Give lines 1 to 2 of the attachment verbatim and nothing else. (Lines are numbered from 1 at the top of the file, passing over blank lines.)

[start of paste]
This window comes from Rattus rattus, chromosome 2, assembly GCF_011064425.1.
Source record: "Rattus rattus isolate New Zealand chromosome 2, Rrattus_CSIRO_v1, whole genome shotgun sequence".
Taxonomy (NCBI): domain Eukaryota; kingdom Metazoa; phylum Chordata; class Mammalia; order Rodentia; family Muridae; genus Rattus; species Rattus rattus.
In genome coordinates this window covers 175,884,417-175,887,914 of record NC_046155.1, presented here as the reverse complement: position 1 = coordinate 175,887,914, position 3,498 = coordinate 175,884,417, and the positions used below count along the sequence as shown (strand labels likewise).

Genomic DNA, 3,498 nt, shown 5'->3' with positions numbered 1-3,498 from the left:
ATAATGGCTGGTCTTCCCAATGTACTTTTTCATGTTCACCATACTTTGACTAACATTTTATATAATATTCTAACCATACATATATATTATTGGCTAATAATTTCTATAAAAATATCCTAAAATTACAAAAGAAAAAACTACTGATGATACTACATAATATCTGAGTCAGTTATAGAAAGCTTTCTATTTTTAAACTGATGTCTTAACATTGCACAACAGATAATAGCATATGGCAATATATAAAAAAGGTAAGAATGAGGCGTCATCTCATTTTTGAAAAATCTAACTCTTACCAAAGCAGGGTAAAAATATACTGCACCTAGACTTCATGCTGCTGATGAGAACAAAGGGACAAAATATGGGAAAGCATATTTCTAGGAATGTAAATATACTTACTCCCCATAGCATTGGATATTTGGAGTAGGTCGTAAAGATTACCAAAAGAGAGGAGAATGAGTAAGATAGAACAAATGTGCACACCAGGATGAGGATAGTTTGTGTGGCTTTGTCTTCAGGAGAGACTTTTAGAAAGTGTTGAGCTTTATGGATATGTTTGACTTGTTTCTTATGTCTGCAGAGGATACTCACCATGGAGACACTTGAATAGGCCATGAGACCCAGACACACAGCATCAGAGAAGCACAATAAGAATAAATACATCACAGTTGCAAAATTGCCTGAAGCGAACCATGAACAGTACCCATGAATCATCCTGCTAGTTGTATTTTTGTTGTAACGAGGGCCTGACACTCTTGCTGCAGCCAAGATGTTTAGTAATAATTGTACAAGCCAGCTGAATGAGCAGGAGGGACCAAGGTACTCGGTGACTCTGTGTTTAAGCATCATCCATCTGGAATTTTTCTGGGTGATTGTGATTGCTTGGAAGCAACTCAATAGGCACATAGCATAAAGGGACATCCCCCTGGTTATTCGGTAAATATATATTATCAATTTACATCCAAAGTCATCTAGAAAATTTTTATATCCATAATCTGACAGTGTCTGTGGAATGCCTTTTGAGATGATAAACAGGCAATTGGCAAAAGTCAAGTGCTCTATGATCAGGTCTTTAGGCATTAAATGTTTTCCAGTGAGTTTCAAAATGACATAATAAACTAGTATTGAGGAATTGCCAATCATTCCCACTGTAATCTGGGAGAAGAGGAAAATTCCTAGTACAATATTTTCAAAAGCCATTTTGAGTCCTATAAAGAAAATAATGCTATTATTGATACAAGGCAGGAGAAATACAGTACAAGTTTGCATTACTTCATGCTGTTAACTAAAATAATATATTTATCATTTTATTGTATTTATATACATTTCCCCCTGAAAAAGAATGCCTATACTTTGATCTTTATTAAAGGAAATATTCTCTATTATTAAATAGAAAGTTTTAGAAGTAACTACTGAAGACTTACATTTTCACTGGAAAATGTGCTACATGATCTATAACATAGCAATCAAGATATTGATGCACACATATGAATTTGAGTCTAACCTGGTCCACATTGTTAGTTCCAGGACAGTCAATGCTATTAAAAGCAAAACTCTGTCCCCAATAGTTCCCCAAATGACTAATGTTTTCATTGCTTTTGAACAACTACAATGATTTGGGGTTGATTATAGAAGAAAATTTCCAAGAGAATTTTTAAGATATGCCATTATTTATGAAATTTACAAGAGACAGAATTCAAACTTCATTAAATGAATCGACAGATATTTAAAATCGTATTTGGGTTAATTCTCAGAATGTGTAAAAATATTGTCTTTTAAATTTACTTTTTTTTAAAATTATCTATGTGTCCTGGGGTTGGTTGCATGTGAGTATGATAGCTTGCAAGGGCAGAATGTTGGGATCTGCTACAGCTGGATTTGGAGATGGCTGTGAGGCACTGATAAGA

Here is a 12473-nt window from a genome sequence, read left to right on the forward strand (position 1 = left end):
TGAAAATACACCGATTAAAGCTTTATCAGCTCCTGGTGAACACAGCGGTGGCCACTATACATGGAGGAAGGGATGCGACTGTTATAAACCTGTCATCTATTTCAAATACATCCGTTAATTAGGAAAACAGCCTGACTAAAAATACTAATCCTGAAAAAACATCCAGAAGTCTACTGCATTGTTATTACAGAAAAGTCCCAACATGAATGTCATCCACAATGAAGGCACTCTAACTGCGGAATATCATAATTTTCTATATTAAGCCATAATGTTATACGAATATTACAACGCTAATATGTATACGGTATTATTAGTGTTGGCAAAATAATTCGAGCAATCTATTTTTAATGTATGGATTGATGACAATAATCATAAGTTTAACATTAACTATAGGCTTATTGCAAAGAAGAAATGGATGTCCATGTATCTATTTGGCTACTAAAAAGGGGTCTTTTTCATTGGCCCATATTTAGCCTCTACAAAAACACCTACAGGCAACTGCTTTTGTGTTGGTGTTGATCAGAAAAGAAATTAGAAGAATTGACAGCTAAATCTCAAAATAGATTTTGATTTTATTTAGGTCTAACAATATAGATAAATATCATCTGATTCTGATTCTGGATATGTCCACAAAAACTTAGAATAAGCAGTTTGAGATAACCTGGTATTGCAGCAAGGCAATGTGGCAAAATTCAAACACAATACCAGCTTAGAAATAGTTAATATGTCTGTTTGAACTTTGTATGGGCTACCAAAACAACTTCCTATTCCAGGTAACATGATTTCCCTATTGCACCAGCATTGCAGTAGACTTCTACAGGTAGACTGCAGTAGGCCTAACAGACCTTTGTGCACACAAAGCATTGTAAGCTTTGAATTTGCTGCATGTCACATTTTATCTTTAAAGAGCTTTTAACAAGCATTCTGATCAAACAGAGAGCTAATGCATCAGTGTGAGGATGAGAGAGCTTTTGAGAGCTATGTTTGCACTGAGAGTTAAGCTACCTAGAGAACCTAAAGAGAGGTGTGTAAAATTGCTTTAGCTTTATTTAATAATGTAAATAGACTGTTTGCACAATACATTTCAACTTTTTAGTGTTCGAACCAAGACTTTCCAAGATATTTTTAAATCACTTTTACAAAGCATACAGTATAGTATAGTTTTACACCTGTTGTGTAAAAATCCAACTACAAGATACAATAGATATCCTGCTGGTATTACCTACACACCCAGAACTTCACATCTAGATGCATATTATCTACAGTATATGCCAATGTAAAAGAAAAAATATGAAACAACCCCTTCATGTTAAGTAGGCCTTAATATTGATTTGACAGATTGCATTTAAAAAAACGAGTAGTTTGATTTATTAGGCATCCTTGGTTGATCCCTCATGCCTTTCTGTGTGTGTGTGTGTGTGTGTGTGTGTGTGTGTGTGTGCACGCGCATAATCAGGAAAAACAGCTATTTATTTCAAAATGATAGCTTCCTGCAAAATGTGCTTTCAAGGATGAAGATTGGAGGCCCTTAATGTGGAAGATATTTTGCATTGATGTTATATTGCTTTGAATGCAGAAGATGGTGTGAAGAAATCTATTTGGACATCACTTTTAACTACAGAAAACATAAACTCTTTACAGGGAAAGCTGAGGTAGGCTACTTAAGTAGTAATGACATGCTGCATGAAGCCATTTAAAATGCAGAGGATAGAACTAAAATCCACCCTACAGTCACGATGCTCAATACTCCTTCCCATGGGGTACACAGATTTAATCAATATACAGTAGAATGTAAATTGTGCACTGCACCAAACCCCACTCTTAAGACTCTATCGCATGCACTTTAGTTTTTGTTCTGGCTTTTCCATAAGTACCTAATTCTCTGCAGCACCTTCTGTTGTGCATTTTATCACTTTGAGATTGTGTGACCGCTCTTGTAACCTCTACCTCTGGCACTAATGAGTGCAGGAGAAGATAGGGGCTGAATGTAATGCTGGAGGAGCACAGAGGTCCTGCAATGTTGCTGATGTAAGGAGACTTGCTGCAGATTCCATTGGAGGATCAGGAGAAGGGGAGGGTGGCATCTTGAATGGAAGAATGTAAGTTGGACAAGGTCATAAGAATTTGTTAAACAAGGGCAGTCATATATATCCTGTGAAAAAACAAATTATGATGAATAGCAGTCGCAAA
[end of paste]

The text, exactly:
This window comes from Rattus rattus, chromosome 2, assembly GCF_011064425.1.
Source record: "Rattus rattus isolate New Zealand chromosome 2, Rrattus_CSIRO_v1, whole genome shotgun sequence".